A Design for Life 01
"When the going gets dodgy..." I always say.
And thus, in need of some assertive words to slap me on the back the other week, was I drawn to an online video ad in which an affable lady was selling a 'positivity package', and while most of her perma-tanned pre-amble just flossed through my head, she said something that caused my wiggly lugs to hearken.
She remarked that in order to find your true purpose, your path to a life filled with sex and beauty and wonders untold, you should think way back to what was your main childhood obsession (I think she meant hobbies or interests, not girly crushes and stuff), particularly from the ages of 7 to 14, okay, and that this is where you should direct your focus as an adult. Hmm.
I was a boyhood car freak as far back as I recall. I loved attending the national and local Motor Shows, I was one of those annoying kids with carrier bags stuffed with brochures and stickers; I hoarded discarded car parts, hub caps and things, in my shed.
Another side to all this was I always had a 'car project' on the go, meaning I would sit in my bedroom surrounded by brochures and the little Observer's Book of Automobiles (still have it), filling exercise books with car facts and figures, neatly listing and illustrating (with pics cut out from Autocar and Motor magazines), the specifications learnt by heart (I can to this day tell you that Rolls Royces back then were powered by a 6750cc V8 engine, and that the doors of the majestic Panther DeVille were the very same as used on the hideous Austin Maxi). But anyway, it was this meticulous arrangement of info that I loved, the page layout, my neatest writing, and carefully-copied makers' marques and flags of the countries of origin drawn precisely with a ruler and felt pens.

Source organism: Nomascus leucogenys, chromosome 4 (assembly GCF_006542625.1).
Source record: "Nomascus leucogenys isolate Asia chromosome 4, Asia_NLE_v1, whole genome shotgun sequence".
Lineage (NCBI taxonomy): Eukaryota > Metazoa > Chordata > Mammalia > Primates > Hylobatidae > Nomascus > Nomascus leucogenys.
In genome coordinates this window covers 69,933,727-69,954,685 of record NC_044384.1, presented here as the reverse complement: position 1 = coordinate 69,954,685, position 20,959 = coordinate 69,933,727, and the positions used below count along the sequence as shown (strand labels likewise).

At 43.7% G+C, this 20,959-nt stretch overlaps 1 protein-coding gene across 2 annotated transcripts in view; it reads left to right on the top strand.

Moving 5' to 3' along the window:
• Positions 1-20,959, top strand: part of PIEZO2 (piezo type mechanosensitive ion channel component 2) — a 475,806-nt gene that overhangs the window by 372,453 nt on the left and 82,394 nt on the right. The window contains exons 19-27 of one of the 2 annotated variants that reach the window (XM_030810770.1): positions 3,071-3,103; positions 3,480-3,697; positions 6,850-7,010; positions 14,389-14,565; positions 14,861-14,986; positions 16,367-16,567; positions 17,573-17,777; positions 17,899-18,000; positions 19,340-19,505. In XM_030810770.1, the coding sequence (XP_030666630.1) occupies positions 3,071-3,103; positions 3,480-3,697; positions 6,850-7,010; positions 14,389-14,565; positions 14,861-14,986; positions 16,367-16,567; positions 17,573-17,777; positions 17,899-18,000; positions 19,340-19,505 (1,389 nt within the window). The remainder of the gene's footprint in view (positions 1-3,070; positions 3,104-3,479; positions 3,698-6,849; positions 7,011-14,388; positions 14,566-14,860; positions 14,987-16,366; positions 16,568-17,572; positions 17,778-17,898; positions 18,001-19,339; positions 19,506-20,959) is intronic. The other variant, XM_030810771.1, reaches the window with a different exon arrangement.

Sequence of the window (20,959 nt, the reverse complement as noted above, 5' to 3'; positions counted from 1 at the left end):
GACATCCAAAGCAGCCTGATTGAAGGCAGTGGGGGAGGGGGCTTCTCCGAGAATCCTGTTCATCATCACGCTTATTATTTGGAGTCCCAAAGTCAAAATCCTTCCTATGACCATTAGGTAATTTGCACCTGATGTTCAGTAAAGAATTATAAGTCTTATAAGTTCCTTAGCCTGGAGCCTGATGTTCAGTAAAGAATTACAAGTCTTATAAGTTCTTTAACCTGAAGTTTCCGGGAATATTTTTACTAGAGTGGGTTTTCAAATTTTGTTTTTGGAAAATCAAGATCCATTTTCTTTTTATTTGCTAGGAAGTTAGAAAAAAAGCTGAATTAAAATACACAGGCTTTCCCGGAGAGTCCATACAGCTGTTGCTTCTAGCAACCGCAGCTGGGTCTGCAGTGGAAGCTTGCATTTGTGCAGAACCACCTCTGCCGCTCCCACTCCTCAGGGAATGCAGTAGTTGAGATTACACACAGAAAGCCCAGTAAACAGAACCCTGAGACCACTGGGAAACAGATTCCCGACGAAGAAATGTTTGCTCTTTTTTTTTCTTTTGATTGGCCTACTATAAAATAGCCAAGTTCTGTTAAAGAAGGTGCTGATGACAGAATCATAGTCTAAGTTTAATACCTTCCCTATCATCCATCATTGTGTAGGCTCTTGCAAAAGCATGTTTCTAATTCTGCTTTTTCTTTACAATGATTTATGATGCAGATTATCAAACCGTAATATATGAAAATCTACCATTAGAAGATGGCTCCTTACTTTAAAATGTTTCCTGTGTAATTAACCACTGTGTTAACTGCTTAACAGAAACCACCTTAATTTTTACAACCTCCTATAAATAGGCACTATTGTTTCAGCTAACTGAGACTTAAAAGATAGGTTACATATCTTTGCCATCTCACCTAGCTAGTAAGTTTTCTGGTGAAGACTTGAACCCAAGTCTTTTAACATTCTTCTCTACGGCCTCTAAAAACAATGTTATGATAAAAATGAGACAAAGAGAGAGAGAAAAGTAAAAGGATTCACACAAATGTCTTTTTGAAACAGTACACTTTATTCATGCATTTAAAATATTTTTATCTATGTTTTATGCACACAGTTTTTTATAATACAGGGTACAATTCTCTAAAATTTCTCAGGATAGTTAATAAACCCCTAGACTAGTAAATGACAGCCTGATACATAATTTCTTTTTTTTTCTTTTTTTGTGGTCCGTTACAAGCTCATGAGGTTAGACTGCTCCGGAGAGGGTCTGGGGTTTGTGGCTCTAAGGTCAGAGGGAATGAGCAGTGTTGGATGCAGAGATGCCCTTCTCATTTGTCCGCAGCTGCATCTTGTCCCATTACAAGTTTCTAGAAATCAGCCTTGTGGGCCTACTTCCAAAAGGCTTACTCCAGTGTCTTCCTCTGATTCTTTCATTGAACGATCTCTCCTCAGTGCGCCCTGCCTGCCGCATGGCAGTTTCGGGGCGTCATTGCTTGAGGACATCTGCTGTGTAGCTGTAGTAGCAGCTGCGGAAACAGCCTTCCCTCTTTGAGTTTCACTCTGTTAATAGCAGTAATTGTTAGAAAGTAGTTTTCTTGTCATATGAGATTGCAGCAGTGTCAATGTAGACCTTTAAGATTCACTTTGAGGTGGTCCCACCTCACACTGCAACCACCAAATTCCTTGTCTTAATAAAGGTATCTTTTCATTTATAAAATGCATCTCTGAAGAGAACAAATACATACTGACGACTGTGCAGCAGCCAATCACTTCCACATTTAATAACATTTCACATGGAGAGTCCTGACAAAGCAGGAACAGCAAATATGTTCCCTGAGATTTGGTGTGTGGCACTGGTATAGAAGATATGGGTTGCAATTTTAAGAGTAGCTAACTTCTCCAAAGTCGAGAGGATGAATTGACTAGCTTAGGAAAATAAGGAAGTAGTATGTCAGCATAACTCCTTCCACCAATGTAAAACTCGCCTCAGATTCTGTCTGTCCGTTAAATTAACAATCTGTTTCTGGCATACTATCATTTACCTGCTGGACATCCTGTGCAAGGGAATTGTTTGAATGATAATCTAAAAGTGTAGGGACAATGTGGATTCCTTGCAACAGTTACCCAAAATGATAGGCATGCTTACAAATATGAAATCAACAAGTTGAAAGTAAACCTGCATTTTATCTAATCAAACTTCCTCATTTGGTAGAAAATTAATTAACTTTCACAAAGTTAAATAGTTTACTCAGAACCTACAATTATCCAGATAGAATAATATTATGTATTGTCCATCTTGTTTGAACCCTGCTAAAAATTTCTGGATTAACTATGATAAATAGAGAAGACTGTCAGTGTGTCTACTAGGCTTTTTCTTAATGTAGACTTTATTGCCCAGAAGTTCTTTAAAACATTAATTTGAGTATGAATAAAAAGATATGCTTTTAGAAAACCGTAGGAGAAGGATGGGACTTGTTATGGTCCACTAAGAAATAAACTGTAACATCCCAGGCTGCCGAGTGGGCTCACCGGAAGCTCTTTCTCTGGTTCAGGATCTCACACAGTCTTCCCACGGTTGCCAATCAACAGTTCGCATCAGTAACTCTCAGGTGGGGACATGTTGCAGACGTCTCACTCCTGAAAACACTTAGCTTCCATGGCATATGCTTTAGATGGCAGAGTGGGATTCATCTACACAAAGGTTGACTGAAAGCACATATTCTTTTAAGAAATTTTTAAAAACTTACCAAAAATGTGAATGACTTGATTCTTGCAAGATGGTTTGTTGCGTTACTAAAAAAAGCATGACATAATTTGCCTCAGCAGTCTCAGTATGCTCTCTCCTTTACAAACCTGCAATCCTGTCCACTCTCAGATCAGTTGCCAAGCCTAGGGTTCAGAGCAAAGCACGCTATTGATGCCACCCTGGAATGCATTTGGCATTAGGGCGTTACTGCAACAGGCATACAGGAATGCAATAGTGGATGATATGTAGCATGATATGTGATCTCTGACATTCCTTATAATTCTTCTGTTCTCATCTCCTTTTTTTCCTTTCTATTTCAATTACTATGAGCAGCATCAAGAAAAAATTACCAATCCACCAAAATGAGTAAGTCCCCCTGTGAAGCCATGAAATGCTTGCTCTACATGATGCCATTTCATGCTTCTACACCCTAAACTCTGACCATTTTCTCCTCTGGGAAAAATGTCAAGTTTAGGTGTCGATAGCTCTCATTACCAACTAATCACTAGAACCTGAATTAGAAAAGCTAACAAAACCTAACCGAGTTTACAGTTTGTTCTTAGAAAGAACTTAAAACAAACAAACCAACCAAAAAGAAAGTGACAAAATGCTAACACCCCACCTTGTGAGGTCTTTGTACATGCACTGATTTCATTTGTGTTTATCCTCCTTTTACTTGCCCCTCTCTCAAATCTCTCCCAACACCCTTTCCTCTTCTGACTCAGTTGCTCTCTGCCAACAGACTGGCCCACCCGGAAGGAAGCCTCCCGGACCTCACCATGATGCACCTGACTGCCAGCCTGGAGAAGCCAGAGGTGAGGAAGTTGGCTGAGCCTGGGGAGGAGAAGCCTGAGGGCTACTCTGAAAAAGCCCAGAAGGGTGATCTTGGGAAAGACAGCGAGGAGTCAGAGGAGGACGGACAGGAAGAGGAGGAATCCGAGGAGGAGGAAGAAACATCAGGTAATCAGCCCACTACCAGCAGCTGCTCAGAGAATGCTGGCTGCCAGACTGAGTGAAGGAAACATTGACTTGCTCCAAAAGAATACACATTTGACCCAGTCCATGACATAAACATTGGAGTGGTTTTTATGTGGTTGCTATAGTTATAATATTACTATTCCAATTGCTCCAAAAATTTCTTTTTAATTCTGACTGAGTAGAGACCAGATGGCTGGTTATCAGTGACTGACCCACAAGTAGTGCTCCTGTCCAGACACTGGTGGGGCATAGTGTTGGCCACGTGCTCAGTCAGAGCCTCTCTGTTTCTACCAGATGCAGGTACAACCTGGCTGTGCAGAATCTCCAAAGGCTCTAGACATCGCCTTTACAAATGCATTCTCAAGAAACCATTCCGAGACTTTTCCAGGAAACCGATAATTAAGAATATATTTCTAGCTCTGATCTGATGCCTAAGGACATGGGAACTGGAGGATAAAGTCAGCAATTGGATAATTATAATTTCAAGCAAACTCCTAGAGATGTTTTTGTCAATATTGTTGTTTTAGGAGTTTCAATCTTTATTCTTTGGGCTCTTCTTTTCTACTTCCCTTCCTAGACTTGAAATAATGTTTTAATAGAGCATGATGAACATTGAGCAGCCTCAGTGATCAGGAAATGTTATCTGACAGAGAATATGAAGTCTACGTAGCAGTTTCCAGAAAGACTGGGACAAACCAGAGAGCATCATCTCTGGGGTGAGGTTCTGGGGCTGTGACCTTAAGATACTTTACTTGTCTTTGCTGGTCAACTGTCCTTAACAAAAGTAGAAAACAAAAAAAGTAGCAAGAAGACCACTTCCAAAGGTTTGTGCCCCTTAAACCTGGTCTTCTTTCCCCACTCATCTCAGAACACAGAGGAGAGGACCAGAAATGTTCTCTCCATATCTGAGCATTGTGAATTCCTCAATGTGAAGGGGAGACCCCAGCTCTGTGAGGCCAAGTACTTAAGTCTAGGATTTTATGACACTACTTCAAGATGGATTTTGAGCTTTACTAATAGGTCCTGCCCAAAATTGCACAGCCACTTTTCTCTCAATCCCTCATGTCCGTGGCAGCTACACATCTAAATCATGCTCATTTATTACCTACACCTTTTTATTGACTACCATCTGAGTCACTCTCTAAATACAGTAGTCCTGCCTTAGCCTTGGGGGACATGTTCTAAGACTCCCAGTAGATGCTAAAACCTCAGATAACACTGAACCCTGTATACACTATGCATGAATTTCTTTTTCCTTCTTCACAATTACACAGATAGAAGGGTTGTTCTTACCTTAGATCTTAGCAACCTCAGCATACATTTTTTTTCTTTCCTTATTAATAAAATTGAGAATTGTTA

Around about this time, my best friend Paul Irwin and I would collaborate on several editions of a comic (the very humorous Tooth) which we drew up on the desk in his bedroom and then stapled our individual pages together. A very early example of self-publishing, not bad at all for two kids aged 10-11 (the pair of us, 32 years later, would self-publish a bunch of amazing tour guides for the town in which we grew up, but that's another story).
I had always loved Art at school but it wasn't much of a challenge, it wasn't enough, it was easy and kinda loose. Then with High School came an epiphany—Technical Drawing appeared on the schedule! The discipline, the application of orderliness, clean lines and precision, as guided by Mr Anderson and his whistling dentures. (Going back to the early 1970s for a moment, my father would take me to his workplace on a Sunday morning where I would gaze in awe at the rows and rows of industrial-sized drawing boards, parallel rules and Rotring pens; now I could have a go myself.)
This was just what I needed to keep me out of mischief, I dived straight in and did far more homework than was necessary, but to what end? Art + Technical Drawing = I didn't know what at the time.
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